TSA Week in Review: July 1 - 7

Wednesday, July 10, 2019
Firearm Cover

A little birdie told me that this weekend is the start of the annual Wayne Chicken Show in Wayne, Nebraska! This year’s theme is Chickens from Around the World. So if you’re planning on flying the coop with your backyard bird to compete in the crowing contest, here are some travel tips to ensure your next trip is free of fowls.

Fresh eggs and wings are good to go in your carry-on or checked bags! We don’t mind if you bring your chicken through security; however, you may want to check with your airline first. Check out our traveling with pets article for more travel tips. Remember the early bird gets the worm. This year has been a record breaking travel season, so beat the flock and get to the airport early.

Between July 1 and 7, TSA screened 16.7 million passengers and found 61 firearms in carry-on bags. Of the 61 firearms discovered, 50 were loaded and 20 had a round chambered.

Don’t pack your firearm in your carry-on bag. Bringing a firearm to the security checkpoint may lead to a civil penalty of up to $13,333 or an arrest. And if you’re a TSA Pre✓® member, you could lose your status. Check out our transporting firearms and ammunition page to learn how to pack it properly.

See all firearm discoveries from July 1 to 7 in this chart.

Concealed Knives

Did you know chickens occasionally hide their eggs in the nest box? Sometimes passengers try to hide prohibited items from our officers. Both scenarios could lead to having egg on your face. However, attempting to conceal prohibited items can also lead to an arrest or civil penalty.

Pictured above, from the left:

  • TSA officers at Texas’ Corpus Christi International Airport discovered a knife concealed inside a cell phone case on July 2.
  • A box cutter was discovered inside a passenger’s shoe at Pennsylvania’s Harrisburg International Airport on July 7. The other box cutters were discovered inside the passenger’s carry-on bag.
Explosive Cover

Asking why passengers bring replica explosive devices is like asking why the chicken crossed the road. Who knows?! What everyone should know is that real or replica eggsplosives are not allowed in carry-on or checked bags. When our officers locate a suspected explosive, we call in a specialist. This takes time and can lead to delays, missed flights, and some broody fellow passengers.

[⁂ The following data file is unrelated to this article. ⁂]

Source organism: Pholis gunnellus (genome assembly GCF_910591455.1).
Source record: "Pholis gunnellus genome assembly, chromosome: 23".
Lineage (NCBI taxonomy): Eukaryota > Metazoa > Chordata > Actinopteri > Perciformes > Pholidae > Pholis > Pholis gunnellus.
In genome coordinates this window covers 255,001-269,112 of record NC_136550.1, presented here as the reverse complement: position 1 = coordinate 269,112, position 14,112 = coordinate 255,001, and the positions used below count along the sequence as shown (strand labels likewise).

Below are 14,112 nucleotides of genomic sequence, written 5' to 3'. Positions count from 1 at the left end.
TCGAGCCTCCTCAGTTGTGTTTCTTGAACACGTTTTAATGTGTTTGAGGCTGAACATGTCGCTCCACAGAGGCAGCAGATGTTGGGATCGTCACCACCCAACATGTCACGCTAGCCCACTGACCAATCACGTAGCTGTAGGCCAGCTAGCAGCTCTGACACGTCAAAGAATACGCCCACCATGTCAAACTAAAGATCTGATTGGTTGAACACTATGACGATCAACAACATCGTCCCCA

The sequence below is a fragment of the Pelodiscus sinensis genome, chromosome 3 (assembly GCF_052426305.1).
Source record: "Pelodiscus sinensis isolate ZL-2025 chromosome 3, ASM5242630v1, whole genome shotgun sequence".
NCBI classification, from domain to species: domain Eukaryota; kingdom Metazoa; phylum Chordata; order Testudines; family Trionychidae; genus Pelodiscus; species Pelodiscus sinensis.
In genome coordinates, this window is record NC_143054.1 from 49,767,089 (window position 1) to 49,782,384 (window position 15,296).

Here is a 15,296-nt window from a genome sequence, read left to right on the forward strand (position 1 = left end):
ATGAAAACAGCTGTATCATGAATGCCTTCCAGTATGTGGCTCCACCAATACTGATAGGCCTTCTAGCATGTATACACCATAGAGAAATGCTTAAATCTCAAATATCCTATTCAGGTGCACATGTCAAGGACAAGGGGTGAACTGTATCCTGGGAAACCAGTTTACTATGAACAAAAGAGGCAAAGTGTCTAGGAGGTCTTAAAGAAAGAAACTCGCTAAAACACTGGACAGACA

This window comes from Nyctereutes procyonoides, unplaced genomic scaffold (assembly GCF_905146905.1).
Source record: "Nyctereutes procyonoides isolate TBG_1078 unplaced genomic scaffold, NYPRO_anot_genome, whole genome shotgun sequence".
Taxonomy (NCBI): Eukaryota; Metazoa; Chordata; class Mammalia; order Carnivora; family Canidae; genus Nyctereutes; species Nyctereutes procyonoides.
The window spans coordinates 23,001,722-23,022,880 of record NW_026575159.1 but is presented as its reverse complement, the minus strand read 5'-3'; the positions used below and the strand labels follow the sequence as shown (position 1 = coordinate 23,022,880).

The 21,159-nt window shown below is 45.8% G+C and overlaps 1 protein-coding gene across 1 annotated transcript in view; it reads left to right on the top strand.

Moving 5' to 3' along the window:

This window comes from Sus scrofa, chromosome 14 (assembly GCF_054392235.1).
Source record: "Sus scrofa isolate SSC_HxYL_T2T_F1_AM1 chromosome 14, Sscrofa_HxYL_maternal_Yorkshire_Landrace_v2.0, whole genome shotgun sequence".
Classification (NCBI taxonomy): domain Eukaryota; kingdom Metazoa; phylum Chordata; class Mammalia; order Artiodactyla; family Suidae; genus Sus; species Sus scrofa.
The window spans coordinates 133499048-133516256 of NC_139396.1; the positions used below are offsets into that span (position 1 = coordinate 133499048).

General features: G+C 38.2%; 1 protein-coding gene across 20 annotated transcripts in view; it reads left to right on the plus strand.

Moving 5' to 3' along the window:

Pictured above, from the left:

  • A replica grenade discovered during checkpoint screening at North Carolina’s Piedmont Triad International Airport on July 4.
  • A herb grinder shaped like a grenade was located during screening at Bozeman Yellowstone International Airport.
Knives Cover

 Knives packed in your carry-on bag will not fly! We really don’t want to clip your wings, so please pack your sharp objects in your checked bags. Both of the knives pictured above were discovered at Nashville International Airport this week.

Our mission at TSA is to do everything in our power to make sure you get to your destination safely by keeping dangerous items off planes. The most common explanation we hear from travelers for prohibited items is “I forgot it was in my bag.” Don’t be that person. Save yourself some money and embarrassment and thoroughly check your bags for prohibited items before heading to the airport.

So come prepared! For a list of prohibited items, be sure to use the What Can I Bring? tool. If you have questions about the security process, reach out to AskTSA on Twitter or Facebook . Our AskTSA team will happily answer even the most outlandish travel-related questions.

Want to know how many firearms we found last year? Check out our 2018 blog post.

Also, don’t forget to check out our top 10 most unusual finds video for 2018.

Want to learn more or see the other wacky finds? Follow us @TSA on Twitter and Instagram and like us on Facebook.

Jay Wagner

About This Blog

The purpose of this blog is to share the latest news and helpful information with the public. If you have questions about TSA or the information presented here, please contact our AskTSA customer care team on Twitter or Facebook.

TSA is committed to protecting privacy and securing personal information. For details, see our website Privacy Policy.


Stay informed on our latest news!